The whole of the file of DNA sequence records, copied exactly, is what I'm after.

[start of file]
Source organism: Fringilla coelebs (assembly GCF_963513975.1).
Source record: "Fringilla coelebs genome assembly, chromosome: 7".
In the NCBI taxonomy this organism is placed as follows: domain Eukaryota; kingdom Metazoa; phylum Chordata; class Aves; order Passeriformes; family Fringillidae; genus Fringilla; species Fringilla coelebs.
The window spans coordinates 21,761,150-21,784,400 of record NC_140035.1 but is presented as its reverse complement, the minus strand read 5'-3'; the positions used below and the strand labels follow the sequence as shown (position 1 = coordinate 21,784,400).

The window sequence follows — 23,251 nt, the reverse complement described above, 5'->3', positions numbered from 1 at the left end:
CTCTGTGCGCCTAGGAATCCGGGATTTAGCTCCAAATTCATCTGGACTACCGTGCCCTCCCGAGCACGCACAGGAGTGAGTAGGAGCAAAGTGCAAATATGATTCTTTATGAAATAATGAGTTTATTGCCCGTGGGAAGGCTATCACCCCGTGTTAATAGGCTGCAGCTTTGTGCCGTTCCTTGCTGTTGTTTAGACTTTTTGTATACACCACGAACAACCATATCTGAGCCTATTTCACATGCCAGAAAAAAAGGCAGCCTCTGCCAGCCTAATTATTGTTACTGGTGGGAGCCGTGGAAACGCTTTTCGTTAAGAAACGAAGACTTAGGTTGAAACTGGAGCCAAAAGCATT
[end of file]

Source organism: Fringilla coelebs (assembly GCF_963513975.1).
Source record: "Fringilla coelebs genome assembly, chromosome: 7".
In the NCBI taxonomy this organism is placed as follows: domain Eukaryota; kingdom Metazoa; phylum Chordata; class Aves; order Passeriformes; family Fringillidae; genus Fringilla; species Fringilla coelebs.
The window spans coordinates 21,761,150-21,784,400 of record NC_140035.1 but is presented as its reverse complement, the minus strand read 5'-3'; the positions used below and the strand labels follow the sequence as shown (position 1 = coordinate 21,784,400).

The window sequence follows — 23,251 nt, the reverse complement described above, 5'->3', positions numbered from 1 at the left end:
CTCTGTGCGCCTAGGAATCCGGGATTTAGCTCCAAATTCATCTGGACTACCGTGCCCTCCCGAGCACGCACAGGAGTGAGTAGGAGCAAAGTGCAAATATGATTCTTTATGAAATAATGAGTTTATTGCCCGTGGGAAGGCTATCACCCCGTGTTAATAGGCTGCAGCTTTGTGCCGTTCCTTGCTGTTGTTTAGACTTTTTGTATACACCACGAACAACCATATCTGAGCCTATTTCACATGCCAGAAAAAAAGGCAGCCTCTGCCAGCCTAATTATTGTTACTGGTGGGAGCCGTGGAAACGCTTTTCGTTAAGAAACGAAGACTTAGGTTGAAACTGGAGCCAAAAGCATT